in high school yearbook photography provided the means to travel internationally
and produce their lecture films, made primarily in Europe and South America.
They counted Haile Selassie, who invited them to make a film in Ethiopia,
Ethiopia: Africa's Ancient
Kingdom (1961, 17m, Paul Hoefler Productions) among their friends.
From 1946 through 1956, the Christians' film lectures were provided by their
niece, Joyce Hale.
Sylvia Christian married Paul Hoefler after Frederic’s death in 1966. Paul
Hoefler passed away in 1982, Sylvia Christian Hoefler in 1990. Paul Hoefler’s
daughter Jacqueline Hoefler Troyer passed way in approximately 2010. The
Christians had no children.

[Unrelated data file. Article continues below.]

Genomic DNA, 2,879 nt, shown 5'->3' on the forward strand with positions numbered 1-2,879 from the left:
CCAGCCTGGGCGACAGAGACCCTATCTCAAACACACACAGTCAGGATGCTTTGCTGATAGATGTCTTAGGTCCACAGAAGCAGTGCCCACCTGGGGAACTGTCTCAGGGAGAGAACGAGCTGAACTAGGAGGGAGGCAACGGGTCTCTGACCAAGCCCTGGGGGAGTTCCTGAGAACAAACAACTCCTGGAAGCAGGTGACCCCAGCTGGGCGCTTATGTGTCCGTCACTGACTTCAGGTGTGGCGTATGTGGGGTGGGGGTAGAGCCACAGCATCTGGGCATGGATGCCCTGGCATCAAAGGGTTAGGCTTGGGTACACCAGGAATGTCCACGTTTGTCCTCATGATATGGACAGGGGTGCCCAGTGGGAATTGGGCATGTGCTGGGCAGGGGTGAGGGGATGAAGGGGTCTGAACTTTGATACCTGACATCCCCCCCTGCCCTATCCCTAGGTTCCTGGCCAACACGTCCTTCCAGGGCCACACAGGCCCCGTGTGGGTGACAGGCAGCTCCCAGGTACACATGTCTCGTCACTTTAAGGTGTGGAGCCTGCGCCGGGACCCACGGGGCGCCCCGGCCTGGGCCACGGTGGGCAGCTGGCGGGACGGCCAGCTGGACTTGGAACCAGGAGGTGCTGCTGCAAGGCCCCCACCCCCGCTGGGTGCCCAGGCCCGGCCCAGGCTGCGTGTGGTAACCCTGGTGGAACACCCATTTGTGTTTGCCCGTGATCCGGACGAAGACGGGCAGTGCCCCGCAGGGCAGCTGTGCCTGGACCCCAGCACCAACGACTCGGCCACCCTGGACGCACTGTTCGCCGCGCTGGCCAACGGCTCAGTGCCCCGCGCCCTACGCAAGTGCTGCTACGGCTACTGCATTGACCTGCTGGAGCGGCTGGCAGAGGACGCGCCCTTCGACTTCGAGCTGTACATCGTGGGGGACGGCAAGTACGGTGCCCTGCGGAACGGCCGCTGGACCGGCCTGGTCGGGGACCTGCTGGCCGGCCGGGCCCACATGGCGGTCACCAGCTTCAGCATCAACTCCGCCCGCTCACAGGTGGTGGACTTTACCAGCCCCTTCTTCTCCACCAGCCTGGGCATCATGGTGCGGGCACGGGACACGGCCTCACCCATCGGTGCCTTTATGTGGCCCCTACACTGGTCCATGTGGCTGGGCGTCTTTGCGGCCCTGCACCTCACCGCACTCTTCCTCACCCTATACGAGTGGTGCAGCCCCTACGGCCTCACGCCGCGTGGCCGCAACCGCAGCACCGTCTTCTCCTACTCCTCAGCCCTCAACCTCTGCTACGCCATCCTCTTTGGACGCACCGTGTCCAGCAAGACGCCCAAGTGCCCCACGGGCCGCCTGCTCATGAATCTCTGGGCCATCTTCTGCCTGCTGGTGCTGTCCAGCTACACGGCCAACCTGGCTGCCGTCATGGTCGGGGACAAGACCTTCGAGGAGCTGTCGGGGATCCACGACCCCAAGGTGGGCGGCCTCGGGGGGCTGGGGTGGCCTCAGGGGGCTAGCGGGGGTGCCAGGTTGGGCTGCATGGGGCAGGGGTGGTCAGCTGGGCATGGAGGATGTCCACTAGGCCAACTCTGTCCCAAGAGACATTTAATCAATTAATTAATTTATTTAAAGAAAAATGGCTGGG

There is little publicly available informationon Paul Hoefler (or Frederic
and Sylvia Christian) today. Robert J. Gordon’s book Picturing Bushmen: The
Denver African Expedition of 1925 (1997) makes extensive use of Hoefler’s
diaries, written on the trip. His papers are archived in the Denver Museum of
Nature & Science,
Bailey Library and Archives, and a number of his photographs on African and South Asian
subjects are in the collection of the Phoebe A. Hearst Museum of Anthropology in
In the 1980s, Hoefler described the first three decades of his life on a tape
recording, documenting his earliest memories in the 1890s through the Denver
African Expedition of 1928. An edited transcript is published here for the first
time. See also Paul L. Hoefler’s filmography.
Please contact us if you have
further information on Paul Hoefler or Frederic and Sylvia Christian.